Video bid to stop passport thefts

07 July 2015 08:45

More than 20,000 UK passports were reported lost or stolen last year

More than 20,000 UK passports were reported lost or stolen last year

A video campaign has been launched in an attempt to stop holidaymakers having their passports stolen.

More than 20,000 UK passports were reported lost or stolen last year, according to the Foreign and Commonwealth Office (FCO), which believes pickpockets and thieves are targeting Brits abroad.

It wants to avoid valuable holiday time and money being wasted if someone loses their passport or has it stolen.

The victim may need to report the theft to the police and attend the local consulate or embassy to be issued with an emergency travel document.

Know Before You Go

A new series of short films, which show a number of techniques thieves use to pilfer passports, will form part of the FCO's Know Before You Go awareness campaign.

More than 400 organisations within the travel industry will be helping to spread the word, and the FCO is also offering a number of general tips on passports.

It is hoped all travellers will benefit from the advice, whether they are package holidaymakers, gap year students, sports fans, or older travellers.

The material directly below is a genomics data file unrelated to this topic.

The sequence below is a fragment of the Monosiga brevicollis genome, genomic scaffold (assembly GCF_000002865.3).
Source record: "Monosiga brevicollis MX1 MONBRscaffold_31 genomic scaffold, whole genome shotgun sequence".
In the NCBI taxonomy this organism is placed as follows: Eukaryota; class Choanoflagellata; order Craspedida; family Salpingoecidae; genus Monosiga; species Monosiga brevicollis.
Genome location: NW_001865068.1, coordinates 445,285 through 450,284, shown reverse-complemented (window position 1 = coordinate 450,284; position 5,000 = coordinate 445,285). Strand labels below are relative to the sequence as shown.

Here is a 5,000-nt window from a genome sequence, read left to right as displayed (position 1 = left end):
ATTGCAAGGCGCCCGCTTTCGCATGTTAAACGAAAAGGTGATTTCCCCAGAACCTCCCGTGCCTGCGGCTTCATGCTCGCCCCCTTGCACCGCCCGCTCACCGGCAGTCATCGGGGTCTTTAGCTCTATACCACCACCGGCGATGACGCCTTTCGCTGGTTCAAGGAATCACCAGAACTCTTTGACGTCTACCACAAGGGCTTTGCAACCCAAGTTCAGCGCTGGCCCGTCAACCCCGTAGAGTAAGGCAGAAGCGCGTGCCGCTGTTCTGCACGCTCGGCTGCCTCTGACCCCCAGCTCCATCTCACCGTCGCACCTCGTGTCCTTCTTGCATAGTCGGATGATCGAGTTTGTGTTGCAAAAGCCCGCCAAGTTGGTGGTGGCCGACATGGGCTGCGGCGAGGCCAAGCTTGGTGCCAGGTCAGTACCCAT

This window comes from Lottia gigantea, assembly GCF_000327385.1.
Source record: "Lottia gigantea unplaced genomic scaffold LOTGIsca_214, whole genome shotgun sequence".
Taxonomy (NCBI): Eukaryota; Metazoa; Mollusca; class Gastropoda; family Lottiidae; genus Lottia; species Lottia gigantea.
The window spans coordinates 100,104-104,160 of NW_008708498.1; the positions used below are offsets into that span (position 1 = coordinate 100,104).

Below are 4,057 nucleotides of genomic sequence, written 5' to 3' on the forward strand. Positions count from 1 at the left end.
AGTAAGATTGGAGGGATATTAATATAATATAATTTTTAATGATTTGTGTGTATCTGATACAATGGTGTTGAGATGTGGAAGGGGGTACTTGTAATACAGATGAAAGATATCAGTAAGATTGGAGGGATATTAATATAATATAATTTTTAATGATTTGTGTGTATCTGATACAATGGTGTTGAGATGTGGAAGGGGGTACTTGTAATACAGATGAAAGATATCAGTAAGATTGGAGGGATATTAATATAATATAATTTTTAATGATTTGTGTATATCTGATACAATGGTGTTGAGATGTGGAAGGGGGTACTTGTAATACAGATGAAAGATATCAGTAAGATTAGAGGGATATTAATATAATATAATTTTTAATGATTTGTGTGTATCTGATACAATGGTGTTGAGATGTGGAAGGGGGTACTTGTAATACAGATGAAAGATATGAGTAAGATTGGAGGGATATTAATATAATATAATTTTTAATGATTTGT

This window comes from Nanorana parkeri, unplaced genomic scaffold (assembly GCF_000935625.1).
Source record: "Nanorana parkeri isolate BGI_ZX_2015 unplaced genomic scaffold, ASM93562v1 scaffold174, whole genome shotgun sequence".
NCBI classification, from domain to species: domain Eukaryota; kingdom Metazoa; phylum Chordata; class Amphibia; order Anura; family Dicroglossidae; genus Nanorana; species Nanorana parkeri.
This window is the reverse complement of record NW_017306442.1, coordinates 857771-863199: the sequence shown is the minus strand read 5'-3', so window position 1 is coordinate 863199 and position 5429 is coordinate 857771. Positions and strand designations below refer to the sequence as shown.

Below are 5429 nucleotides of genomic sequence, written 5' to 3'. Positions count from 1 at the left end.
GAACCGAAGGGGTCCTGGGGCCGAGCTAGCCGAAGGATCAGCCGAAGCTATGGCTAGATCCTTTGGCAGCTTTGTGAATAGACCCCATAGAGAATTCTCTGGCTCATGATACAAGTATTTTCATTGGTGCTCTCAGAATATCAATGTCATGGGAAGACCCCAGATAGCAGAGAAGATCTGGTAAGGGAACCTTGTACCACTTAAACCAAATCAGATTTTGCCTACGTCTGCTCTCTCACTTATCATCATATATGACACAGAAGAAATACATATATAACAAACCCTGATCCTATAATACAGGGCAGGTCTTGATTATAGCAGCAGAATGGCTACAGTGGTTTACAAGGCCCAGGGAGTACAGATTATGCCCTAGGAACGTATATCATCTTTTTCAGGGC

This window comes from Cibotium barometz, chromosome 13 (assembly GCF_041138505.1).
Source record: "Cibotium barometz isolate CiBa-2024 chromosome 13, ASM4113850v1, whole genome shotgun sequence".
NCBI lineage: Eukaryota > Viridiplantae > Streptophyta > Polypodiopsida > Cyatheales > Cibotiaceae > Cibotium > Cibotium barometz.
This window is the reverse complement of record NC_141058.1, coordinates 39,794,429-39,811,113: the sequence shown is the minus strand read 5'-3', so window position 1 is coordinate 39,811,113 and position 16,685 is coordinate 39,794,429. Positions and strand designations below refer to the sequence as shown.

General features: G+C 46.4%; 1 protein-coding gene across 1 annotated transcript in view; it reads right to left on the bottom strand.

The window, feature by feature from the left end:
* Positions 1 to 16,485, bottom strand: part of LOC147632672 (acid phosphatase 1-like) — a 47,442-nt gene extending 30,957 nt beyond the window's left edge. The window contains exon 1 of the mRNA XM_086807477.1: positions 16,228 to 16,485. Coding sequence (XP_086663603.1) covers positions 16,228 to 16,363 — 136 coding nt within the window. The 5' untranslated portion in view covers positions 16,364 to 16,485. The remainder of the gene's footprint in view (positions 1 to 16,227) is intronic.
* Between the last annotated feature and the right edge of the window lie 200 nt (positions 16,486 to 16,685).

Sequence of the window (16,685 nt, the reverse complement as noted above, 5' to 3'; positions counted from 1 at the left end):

One of the tips warns holidaymakers to be aware of their surroundings and wary of strangers who take an unusual level of interest in them.

They should also lock their passport in a safe, or put it somewhere it cannot be seen if they have to take it out with them.

Make photocopies

In some countries visitors are only allowed to use a passport that is valid for six months after the date they travel, so it is important to check entry requirements before travelling.

It is also useful to have travel insurance before jetting off, in case problems other than a lost passport arise.

The FCO advises travellers to make two photocopies of their passport. They should leave one with friends or family and take the second with them, or store an electronic copy securely.

It points out that there are some times, such as on a night out, when it might be possible to use the photocopy as alternative ID.

Foreign Office minister James Duddridge says people should "stay smart" overseas to avoid being a star of their own "passport hustle".

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